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This might be a bit of a strange question, but here goes:

I am proposing my own course for the first time and am currently working on the course abstract (meaning the summary of the course that'll go up in the course catalogue, department website etc). Now in the abstract I obviously try to talk about the contents of the course and sell it to students. My course proposal (and later my syllabus) will have weekly required readings and a bibliography.

Now, again, this might sound strange, but I am wondering whether everything I say in my abstract needs to be backed up by readings from the required readings/bibliography? Basically, if I were to footnote the abstract (obviously course abstracts usually don't have footnotes), would I need to be able to footnote every statement in the abstract with works from the required readings/bibliography? Or (as I think) am I mixing up an academic abstract/article with a course summary here?

To give an example: Let's say I propose a course on the history of public health in Europe and mention in the course abstract that we will also cover the impact of major political events on public health administration and then one of the examples of such events I list is World War I. Would that be okay even if none of the readings listed in the syllabus deals with this as long as I mention it (based on other materials) in one of my lectures later on in the actual course?

My thinking is that as long as I cover everything mentioned in the abstract later in the course in my lectures and/or seminars that should be fine and it doesn't matter whether or not the required readings/bibliography in the proposal/syllabus cover it.

Is this correct?

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    Look at the matches between course abstracts and course syllabi and talk to professors at your school to get a sense of the extent to which they usually match. I doubt that there's a "have to" requirement. May 27, 2023 at 1:16
  • @EthanBolker Mmh, a bit difficult. I would need to read all their required readings wouldn't I? Also, syllabi are not necessarily public (apart for a few for intro classes) May 27, 2023 at 6:31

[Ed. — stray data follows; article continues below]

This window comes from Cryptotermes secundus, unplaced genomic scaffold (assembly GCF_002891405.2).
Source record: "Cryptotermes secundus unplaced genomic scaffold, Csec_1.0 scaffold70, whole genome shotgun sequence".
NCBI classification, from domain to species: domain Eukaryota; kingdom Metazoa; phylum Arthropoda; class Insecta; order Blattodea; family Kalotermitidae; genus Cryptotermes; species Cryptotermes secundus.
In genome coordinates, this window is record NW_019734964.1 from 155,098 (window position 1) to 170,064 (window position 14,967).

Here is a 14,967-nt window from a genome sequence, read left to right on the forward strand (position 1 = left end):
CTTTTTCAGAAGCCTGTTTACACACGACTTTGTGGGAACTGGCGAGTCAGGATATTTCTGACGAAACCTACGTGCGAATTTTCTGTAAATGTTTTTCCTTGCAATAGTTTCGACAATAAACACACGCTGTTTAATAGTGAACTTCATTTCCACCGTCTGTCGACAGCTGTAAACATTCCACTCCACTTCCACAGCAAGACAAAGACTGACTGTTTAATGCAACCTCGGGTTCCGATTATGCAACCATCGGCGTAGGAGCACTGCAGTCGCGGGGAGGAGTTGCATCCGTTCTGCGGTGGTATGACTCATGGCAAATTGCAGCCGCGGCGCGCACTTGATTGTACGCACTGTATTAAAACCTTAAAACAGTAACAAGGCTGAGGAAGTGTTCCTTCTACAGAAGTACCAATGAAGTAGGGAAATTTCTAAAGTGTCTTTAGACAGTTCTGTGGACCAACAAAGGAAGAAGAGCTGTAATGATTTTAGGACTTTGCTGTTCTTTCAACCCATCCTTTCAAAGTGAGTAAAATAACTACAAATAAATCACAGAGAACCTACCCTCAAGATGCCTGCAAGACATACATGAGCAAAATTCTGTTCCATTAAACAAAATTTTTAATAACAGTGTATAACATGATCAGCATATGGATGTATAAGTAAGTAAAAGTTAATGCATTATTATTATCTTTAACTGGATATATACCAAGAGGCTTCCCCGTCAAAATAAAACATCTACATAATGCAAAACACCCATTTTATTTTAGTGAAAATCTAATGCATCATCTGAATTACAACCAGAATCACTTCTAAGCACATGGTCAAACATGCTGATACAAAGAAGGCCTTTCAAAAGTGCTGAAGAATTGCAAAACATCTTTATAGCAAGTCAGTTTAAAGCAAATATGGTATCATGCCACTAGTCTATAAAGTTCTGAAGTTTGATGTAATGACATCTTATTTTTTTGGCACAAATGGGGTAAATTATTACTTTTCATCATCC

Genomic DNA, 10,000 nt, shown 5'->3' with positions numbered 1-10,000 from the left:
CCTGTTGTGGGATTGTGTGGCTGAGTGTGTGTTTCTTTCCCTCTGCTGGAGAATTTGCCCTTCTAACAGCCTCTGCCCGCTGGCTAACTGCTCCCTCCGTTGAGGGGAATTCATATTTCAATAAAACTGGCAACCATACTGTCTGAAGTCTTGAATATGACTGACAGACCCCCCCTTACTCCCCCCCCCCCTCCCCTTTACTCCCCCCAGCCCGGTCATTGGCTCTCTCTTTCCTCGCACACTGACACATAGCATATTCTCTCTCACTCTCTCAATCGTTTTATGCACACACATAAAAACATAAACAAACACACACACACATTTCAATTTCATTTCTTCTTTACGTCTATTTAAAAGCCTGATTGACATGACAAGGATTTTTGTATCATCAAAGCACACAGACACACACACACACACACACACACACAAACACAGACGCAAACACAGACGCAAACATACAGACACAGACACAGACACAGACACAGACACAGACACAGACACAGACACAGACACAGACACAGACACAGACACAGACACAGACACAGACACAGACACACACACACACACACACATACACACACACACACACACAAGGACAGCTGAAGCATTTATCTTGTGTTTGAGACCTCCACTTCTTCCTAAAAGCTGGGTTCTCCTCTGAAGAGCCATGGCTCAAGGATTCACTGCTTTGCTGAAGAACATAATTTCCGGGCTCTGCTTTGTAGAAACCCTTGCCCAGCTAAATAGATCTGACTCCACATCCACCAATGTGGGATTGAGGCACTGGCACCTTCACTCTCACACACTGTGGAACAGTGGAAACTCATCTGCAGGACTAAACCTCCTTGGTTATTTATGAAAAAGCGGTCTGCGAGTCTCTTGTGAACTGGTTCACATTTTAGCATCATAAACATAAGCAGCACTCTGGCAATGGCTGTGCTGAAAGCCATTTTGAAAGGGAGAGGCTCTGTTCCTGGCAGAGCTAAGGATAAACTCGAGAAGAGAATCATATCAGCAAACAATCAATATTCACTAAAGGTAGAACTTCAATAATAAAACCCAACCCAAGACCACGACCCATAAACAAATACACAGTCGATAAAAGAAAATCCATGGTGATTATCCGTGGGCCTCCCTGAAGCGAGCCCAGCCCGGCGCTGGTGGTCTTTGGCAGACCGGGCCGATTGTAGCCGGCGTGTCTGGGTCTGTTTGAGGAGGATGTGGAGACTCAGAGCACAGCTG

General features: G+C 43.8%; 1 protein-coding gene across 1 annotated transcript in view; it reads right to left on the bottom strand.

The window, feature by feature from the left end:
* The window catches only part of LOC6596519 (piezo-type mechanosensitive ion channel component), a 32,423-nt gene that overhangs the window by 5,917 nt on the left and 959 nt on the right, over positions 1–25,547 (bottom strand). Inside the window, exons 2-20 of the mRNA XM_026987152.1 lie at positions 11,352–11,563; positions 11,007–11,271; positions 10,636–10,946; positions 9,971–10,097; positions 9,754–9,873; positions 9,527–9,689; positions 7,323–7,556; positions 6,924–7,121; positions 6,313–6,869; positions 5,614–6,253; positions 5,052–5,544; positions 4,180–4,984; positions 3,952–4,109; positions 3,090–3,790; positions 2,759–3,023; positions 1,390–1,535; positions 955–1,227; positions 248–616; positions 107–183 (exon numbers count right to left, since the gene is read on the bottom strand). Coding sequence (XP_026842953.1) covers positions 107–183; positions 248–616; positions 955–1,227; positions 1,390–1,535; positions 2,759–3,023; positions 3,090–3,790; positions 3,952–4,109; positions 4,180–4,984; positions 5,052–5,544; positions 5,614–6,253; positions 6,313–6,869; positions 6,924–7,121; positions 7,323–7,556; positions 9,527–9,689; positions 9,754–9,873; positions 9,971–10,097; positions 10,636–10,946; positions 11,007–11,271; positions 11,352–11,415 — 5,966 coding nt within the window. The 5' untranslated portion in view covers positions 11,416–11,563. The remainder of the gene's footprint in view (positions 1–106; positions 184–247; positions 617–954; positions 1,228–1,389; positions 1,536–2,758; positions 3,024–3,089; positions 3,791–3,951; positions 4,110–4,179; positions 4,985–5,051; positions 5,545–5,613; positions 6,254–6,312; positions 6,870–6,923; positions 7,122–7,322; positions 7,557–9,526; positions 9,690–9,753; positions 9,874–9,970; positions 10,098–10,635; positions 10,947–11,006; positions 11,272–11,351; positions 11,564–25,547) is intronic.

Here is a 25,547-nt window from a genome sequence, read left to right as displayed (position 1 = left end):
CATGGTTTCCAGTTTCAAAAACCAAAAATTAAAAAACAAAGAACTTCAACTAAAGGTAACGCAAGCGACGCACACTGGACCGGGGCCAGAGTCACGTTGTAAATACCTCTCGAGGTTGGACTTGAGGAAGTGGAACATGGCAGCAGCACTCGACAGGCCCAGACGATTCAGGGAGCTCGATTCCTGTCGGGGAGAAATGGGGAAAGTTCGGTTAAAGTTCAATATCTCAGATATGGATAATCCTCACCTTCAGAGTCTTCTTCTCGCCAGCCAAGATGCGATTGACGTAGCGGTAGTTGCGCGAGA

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This answer is institution dependent and only based on my experience. You should make sure that your syllabus and description follow whatever guidelines your university has.

Most course descriptions I have come across are not very detailed. They are meant to be very broad overviews of what is covered and, as you say, to "sell" the class to students. Required readings in a course syllabus are (let's be realistic) generally more of suggestions for students anyway. Whatever specific topics your course covers should be addressed in the syllabus. The same goes for weekly reading assignments. You may chose to include extra relevant external sources as suggested readings but you don't have to "cite" everything you intend to cover in the description (meaning you don't have to point to a specific reading for every topic).

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  • Thanks, this is useful. To be honest, my Department is pretty laissez-faire on these issues, meaning people just seem to do things like these as they see fit. One clarification: "The same goes for weekly reading assignments. You may chose to include extra relevant external sources as suggested readings but you don't have to "cite" everything you intend to cover in the description." When you say this, do you mean I don't have to list readings for everything I promise to cover in the abstract of the course or elsewhere in the syllabus? May 27, 2023 at 7:35

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